Epilogue - 1919
Back at Homesteading
On returning to Alberta in 1919 I found Dad had built a new house and barn. He also had drilled two deep wells without finding any water and had gone a few thousand dollars in debt.
As I was rusty in my knowledge of farming methods, I took what the government called a farm mechanics course. Internal combustion motors were just coming in then and we young fellows were pretty enthusiastic about them. The course was for three months but I only took six weeks on the subjects of motors and blacksmithing. The latter was very important then because we lived so far from town and had only horse transportation and electric welders needed electric power which was not available to rural areas for some twenty-five years after that.
The government was giving raw land and loans to returned men then, but our area was not recommended as it was getting dry and starting to drift. They offered to buy land and start me up in the Red Deer area. Of course I should have accepted that as that proved to be a very good farm area but Dad had put good buildings on what he had and we thought we could make out there until we got the debts paid off anyhow. We did too, but it took twenty years. I took a soldier's grant on the south half of the section he had which had been homesteaded by a man and his wife who were just leaving when I returned from the war. It had a fairly level flat in a coulee bottom that didn't have any rocks on it. I broke about sixty acres on it and more on Dad's preemption until I finally had about two hundred acres altogether, as Dad quit farming when I came home.
I bought a blacksmith blower for twenty-six dollars new, built a forge, got a piece of railroad iron for an anvil, bought a leg vice from Eatons, a blacksmith hammer and tongs and I was in business. I sharpened my own plowshares, did my own welding, got a set of taps and dies in Woolworths that threaded up to half inch bolts and burrs, and made punches and chisels from tool steel and model T Ford magnets which made excellent cold chisels as they were really hard. I used that blacksmith outfit until I retired, except that I got a proper anvil twenty years later. As a matter of fact, I have it yet.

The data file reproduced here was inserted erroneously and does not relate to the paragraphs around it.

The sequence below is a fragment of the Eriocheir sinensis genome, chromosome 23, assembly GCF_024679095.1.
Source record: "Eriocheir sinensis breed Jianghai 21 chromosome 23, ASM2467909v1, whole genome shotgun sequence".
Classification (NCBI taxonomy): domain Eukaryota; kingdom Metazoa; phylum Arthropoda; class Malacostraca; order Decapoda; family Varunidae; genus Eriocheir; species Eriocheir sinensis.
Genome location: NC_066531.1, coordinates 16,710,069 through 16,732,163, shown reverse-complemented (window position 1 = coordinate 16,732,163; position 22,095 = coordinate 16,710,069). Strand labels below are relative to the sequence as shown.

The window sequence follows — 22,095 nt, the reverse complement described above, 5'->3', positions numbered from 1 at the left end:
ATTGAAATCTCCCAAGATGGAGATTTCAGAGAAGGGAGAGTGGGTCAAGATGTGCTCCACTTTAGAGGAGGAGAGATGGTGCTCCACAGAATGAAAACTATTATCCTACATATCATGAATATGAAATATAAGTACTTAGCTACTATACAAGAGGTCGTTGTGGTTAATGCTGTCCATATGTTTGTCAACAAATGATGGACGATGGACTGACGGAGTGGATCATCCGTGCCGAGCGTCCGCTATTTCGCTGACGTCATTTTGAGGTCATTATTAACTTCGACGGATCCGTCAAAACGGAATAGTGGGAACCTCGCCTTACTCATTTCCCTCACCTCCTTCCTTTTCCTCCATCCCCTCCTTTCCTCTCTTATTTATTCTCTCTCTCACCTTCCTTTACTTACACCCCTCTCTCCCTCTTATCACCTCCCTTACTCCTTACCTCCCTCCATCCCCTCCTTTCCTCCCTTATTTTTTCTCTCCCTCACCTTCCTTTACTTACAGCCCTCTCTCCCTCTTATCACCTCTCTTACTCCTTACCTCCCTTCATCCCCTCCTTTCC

My oldest sister got married while I was overseas and two of the kids went back to Saskatchewan to get a better education. My brother Ted was working on a ranch so there were only five of us living on the farm, the two youngest children, Dad, Mother and I. Dad had built a big house, for the early west, two full storeys, a veranda on two sides of it and eleven windows altogether, a cellar and lath and plaster all through on the inside. I forget what size it was, perhaps twenty by twenty six or something like that.
I bought a two inch test auger that was twenty five feet long and went testing for water around a couple of sloughs in my pasture and after three tries I found a good well at twenty two feet, about a quarter of a mile from the building, and watered up to forty head in it without trouble. I ran into a bunch of rocks in the bottom where the water came out so I don't think it was seepage from the slough. I used it for fifteen years and it never changed. It was nice water too!
However, the country kept too dry, but we managed to get enough to live on until it started to blow. Crops were blown out or buried from blowing summer fallow; as more land was cultivated. The dry years kept the grain from growing but the Russian thistle always seemed to get enough moisture in the Spring to develop and blew around with the wind after they ripened and piled up against barb-wire fences. If the fences didn't go down from the pressure, they trapped the soil and buried the fences. If the grass happened to get six inches high, it was covered up by blowing soil. The year before I moved up north, I drove up in my car and stayed up here for two or three weeks. There was an open quarter six miles north of me that a dim trail angled across. It was getting dark when I got there and the grass, which was about four or five inches tall, was completely covered up. It looked like a worked field. I had gotten lost at first. It was the worst , I think, that I had ever seen. Of course that was fifteen years after I started to farm there.
The year before that I was summerfallowing with a Fordson tractor and I saw a black cloud obscure my neighbors buildings half a mile northwest of me. I had about a hundred yards to go to get to my own buildings and the cloud hit me before I got there. I had to stop and leave the outfit because I couldn't see the edge of my last round. You will probably think I'm exaggerating but I'm not. I was batching that year. I went to the house but the dust was blowing in around the windows through cracks you couldn't see and the house was quivering enough that I went out and laid in the cowshed which was partly dug into a bank and only about four feet above the ground on the north end. The big winds always came from the Northwest. I kept my car in there (it was a 1926 Model T Ford by the way). It was about 3:30 when the wind came up and it stopped about 6:30 I think.